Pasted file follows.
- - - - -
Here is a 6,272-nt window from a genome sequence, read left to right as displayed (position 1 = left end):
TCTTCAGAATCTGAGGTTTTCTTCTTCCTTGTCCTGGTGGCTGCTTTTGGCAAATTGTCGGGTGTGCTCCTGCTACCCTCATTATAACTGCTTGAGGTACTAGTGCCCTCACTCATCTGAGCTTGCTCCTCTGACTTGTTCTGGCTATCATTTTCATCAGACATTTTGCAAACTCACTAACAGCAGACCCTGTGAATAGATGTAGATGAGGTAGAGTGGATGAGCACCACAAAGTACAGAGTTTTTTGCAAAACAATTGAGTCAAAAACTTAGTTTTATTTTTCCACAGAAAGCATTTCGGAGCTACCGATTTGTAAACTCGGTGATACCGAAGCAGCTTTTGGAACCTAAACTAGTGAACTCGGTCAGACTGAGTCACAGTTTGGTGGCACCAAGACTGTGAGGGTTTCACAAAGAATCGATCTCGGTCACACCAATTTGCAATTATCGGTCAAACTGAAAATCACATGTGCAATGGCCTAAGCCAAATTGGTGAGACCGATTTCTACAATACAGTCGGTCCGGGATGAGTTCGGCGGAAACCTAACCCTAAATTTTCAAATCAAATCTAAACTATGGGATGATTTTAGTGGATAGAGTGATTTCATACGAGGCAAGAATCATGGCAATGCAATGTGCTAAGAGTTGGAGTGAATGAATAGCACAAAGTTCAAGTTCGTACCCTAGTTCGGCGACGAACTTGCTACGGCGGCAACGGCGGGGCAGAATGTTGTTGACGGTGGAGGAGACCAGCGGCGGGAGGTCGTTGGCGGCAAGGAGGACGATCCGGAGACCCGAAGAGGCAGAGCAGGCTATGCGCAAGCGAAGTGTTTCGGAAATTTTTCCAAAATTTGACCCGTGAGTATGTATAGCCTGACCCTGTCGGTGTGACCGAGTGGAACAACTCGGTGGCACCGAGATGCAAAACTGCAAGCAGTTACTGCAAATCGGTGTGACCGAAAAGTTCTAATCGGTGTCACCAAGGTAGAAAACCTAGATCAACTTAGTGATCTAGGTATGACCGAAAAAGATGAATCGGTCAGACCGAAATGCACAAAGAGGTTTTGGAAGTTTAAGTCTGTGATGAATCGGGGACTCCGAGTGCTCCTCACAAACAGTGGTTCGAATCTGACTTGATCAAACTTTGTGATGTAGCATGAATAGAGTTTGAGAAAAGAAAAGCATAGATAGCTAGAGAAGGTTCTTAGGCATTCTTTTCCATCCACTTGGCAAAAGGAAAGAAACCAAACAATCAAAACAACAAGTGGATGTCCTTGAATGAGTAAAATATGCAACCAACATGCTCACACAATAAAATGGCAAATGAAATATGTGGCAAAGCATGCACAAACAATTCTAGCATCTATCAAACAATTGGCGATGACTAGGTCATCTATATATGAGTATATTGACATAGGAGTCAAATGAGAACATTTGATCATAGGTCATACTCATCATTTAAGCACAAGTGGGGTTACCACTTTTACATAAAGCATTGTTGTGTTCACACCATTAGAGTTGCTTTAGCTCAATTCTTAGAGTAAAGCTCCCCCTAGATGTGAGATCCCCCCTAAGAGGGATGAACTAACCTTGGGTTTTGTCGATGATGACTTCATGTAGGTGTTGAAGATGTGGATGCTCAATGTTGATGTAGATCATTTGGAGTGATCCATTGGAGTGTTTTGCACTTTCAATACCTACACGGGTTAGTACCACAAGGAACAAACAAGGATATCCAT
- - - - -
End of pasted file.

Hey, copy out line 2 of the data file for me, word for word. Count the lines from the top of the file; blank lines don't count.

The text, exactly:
TCTTCAGAATCTGAGGTTTTCTTCTTCCTTGTCCTGGTGGCTGCTTTTGGCAAATTGTCGGGTGTGCTCCTGCTACCCTCATTATAACTGCTTGAGGTACTAGTGCCCTCACTCATCTGAGCTTGCTCCTCTGACTTGTTCTGGCTATCATTTTCATCAGACATTTTGCAAACTCACTAACAGCAGACCCTGTGAATAGATGTAGATGAGGTAGAGTGGATGAGCACCACAAAGTACAGAGTTTTTTGCAAAACAATTGAGTCAAAAACTTAGTTTTATTTTTCCACAGAAAGCATTTCGGAGCTACCGATTTGTAAACTCGGTGATACCGAAGCAGCTTTTGGAACCTAAACTAGTGAACTCGGTCAGACTGAGTCACAGTTTGGTGGCACCAAGACTGTGAGGGTTTCACAAAGAATCGATCTCGGTCACACCAATTTGCAATTATCGGTCAAACTGAAAATCACATGTGCAATGGCCTAAGCCAAATTGGTGAGACCGATTTCTACAATACAGTCGGTCCGGGATGAGTTCGGCGGAAACCTAACCCTAAATTTTCAAATCAAATCTAAACTATGGGATGATTTTAGTGGATAGAGTGATTTCATACGAGGCAAGAATCATGGCAATGCAATGTGCTAAGAGTTGGAGTGAATGAATAGCACAAAGTTCAAGTTCGTACCCTAGTTCGGCGACGAACTTGCTACGGCGGCAACGGCGGGGCAGAATGTTGTTGACGGTGGAGGAGACCAGCGGCGGGAGGTCGTTGGCGGCAAGGAGGACGATCCGGAGACCCGAAGAGGCAGAGCAGGCTATGCGCAAGCGAAGTGTTTCGGAAATTTTTCCAAAATTTGACCCGTGAGTATGTATAGCCTGACCCTGTCGGTGTGACCGAGTGGAACAACTCGGTGGCACCGAGATGCAAAACTGCAAGCAGTTACTGCAAATCGGTGTGACCGAAAAGTTCTAATCGGTGTCACCAAGGTAGAAAACCTAGATCAACTTAGTGATCTAGGTATGACCGAAAAAGATGAATCGGTCAGACCGAAATGCACAAAGAGGTTTTGGAAGTTTAAGTCTGTGATGAATCGGGGACTCCGAGTGCTCCTCACAAACAGTGGTTCGAATCTGACTTGATCAAACTTTGTGATGTAGCATGAATAGAGTTTGAGAAAAGAAAAGCATAGATAGCTAGAGAAGGTTCTTAGGCATTCTTTTCCATCCACTTGGCAAAAGGAAAGAAACCAAACAATCAAAACAACAAGTGGATGTCCTTGAATGAGTAAAATATGCAACCAACATGCTCACACAATAAAATGGCAAATGAAATATGTGGCAAAGCATGCACAAACAATTCTAGCATCTATCAAACAATTGGCGATGACTAGGTCATCTATATATGAGTATATTGACATAGGAGTCAAATGAGAACATTTGATCATAGGTCATACTCATCATTTAAGCACAAGTGGGGTTACCACTTTTACATAAAGCATTGTTGTGTTCACACCATTAGAGTTGCTTTAGCTCAATTCTTAGAGTAAAGCTCCCCCTAGATGTGAGATCCCCCCTAAGAGGGATGAACTAACCTTGGGTTTTGTCGATGATGACTTCATGTAGGTGTTGAAGATGTGGATGCTCAATGTTGATGTAGATCATTTGGAGTGATCCATTGGAGTGTTTTGCACTTTCAATACCTACACGGGTTAGTACCACAAGGAACAAACAAGGATATCCAT